Recently I refereed a paper on the existence of Berge equilibrium. I must confess that until reading the paper I knew nothing of Berge equilibrium. But in my defence, the equilibrium does not get a mention in any game theory textbook on my shelves and, surely most telling of all, does not get an entry in Wikipedia. So, what is Berge equilibrium and should we hear more about it?

The origins of the equilibrium are a book by French mathematician Claude Berge (who does get a Wikipedia page) on a general theory of n-person games, first published in 1957. But it has seemingly gone pretty much unnoticed from then on, although there is a growing literature on the topic as summarized in a 2017

paper by Larbani and Zhukovskii. The basic idea behind Berge equilibrium seems to be one of altruism or cooperation between players in a group.

To explain, consider a game. Let s

i denote the strategy of player i, s

-i the strategies of everyone other than i and u

i(s

i, s

-i) the payoff of player i given these strategies.

**Nash equilibrium** says that player i

*maximizes his or her payoff* given the strategies of others. So, at a strict Nash equilibrium s

i*, s

-i* we have

u

i(s

i*, s

-i*) > u

i(s

i, s

-i*)

for all i and any other strategy s

i. This says that player i cannot do better by deviating.

**Berge equilibrium** says that each player

*maximizes the payoff of player i* given his or her strategy. So, at a strict Berge equilibrium s

i*, s

-i* we have

u

i(s

i*, s

-i*) > u

i(s

i*, s

-i)

for all i and for any other strategy s

-i. So,

**the other players do their best to maximize the payoff of player i**.

The differences between Nash equilibrium and Berge equilibrium are easy illustrated in the prisoners dilemma. In the game depicted below Fred and William simultaneously have to decide whether to deny or confess. Nash equilibrium says that Fred should Confess because this maximizes his payoff (whatever William does). Berge equilibrium, by contrast, says that Fred should Deny because this maximizes the payoff of William.

Many have argued that Deny is the 'rational' choice in the prisoners dilemma (because both Deny is better than both Confess) and Berge equilibrium appears to capture that idea. Modern game theory, however, provides lots of ways to capture altruism or morality that are arguably more appealing. In particular we can add social preferences into the mix so that if Fred wants to help William then we put that into his payoff function. Then the prisoners dilemma (in material payoffs) is no longer a prisoners dilemma (in social preferences) because Fred maximizes his own payoff by Denying and helping William.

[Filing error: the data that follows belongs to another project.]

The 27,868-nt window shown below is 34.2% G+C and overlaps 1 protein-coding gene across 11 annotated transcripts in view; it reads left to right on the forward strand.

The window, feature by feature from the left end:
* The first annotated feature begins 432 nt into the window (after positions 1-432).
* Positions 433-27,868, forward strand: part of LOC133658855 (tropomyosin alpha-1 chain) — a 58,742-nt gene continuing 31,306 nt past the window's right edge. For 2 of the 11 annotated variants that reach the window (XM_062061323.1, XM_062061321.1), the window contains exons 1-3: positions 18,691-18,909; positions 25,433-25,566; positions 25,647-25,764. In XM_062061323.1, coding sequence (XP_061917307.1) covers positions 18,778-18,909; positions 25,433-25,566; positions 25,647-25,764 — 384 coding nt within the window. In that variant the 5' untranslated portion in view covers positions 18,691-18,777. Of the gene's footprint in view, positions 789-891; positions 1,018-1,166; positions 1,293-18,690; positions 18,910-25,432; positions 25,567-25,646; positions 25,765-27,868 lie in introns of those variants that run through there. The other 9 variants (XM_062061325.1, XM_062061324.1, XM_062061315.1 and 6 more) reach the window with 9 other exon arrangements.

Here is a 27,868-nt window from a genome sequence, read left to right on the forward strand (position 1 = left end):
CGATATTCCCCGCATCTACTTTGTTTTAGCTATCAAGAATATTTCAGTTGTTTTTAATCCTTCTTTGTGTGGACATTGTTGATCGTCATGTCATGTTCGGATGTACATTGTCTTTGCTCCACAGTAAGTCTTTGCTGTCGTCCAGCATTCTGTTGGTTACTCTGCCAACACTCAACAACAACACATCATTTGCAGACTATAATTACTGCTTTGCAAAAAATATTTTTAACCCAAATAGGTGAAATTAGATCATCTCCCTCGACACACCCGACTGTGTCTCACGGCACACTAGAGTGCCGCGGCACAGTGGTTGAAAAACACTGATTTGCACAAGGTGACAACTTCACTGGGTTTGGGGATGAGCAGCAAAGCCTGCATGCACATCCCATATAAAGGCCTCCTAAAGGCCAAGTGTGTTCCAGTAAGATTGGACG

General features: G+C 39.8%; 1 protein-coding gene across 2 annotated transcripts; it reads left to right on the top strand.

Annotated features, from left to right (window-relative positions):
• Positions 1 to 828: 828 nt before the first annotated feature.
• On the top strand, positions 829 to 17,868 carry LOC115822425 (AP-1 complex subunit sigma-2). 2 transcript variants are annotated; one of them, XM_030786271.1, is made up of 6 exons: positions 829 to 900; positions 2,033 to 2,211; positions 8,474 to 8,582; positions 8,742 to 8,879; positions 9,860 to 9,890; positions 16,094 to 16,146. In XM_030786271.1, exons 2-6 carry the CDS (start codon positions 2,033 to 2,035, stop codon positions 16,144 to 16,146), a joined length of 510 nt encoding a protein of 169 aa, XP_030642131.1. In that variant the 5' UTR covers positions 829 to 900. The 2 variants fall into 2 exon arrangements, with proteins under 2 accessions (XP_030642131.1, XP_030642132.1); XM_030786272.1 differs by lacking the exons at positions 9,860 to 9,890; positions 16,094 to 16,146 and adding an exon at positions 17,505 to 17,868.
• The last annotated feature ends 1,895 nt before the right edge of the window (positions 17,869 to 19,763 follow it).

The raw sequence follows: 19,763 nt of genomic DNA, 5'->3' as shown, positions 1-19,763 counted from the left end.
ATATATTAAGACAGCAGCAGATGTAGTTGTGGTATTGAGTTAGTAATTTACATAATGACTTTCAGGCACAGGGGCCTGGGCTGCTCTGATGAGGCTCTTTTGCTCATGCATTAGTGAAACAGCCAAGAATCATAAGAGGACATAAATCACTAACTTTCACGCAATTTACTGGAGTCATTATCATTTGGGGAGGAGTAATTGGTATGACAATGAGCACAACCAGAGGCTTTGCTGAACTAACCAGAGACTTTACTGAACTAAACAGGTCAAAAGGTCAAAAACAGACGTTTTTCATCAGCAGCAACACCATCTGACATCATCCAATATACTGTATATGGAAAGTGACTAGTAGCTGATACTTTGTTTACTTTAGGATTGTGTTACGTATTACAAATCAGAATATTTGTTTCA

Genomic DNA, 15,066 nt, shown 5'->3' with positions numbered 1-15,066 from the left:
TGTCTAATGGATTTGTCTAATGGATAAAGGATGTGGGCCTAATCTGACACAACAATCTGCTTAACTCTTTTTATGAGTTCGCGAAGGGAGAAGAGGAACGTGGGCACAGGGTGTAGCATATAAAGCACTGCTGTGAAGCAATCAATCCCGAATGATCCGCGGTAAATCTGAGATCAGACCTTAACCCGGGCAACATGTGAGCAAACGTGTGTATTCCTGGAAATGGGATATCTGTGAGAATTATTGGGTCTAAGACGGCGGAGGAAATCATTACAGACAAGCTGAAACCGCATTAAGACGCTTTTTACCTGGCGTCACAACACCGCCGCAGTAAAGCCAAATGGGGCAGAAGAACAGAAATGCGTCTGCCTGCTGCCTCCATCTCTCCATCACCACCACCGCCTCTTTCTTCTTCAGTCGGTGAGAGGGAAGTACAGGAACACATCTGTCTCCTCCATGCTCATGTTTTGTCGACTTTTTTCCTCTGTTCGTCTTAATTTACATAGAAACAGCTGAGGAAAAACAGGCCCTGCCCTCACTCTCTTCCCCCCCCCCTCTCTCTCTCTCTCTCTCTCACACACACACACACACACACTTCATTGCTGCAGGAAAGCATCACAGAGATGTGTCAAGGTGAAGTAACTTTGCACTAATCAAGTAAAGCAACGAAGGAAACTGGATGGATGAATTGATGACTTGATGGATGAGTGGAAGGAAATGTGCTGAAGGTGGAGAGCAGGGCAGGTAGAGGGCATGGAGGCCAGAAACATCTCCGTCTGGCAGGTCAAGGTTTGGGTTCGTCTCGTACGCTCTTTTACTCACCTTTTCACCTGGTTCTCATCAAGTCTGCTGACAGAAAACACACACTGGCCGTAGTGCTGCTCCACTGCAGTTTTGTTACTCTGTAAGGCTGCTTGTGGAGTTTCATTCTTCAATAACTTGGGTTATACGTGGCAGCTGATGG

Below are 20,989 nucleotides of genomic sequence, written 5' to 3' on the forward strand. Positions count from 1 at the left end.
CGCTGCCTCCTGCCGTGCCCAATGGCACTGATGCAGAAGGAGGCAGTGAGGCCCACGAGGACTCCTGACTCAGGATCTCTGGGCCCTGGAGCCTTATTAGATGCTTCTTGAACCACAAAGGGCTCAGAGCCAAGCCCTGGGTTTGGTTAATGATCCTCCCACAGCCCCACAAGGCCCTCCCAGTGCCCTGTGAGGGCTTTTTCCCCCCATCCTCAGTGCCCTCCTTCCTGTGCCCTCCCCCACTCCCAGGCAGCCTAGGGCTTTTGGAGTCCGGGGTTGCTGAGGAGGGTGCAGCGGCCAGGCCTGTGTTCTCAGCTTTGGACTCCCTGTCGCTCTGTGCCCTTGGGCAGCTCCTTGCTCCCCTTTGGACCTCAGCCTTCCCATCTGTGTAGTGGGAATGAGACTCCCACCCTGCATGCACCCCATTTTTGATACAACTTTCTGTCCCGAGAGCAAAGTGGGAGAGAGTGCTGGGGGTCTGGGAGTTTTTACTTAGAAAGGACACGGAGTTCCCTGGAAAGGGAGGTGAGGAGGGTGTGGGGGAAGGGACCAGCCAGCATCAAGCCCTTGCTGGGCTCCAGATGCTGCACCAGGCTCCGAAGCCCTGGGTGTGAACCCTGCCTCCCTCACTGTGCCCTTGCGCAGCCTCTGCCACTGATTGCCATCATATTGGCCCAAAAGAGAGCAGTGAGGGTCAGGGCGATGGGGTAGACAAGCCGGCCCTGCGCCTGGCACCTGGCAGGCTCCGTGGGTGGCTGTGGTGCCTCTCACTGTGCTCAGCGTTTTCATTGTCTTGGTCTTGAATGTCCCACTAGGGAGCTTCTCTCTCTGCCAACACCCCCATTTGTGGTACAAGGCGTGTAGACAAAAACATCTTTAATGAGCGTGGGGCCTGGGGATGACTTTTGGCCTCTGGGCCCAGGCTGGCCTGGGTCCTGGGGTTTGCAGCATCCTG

Berge equilibrium only makes sense if

*everyone* is willing to

*fully sacrifice* for others, and that seems a long shot. Unless, that is, players have some connections beyond that usually imagined in non-cooperative game theory. In other words Berge equilibrium may have some bite if we move towards the world of cooperative game theory where Fred and William are part of some coalition. We could, for instance, imagine Fred and William being brothers, part of a criminal gang or players on the same sport team. Here it starts to become more plausible to see full sacrifice. And that it brings us to the concept of

**team reasoning**.

The basic idea behind team reasoning is that players think what is best for

*us*. They act as a cohesive unit, like a family making choices. This looks similar to Berge equilibrium but is actually different. To see the difference consider the coordination game below. For both William and Fred to Cheat is a Berge equillibrium - given that Fred is going to cheat the best thing that William can do for Fred is also to cheat. But mutual Cooperation is clearly better (and also a Berge equilibrium). Team reasoning says unambiguously that both should Cooperate. So, team reasoning is arguably better at picking up sacrifice for the group cause.

Given the tools we have to model social preferences and team reasoning I am skeptical Berge equilibrium will ever get beyond the level of an historical curiosity. But it is still interesting to know that such a concept exists.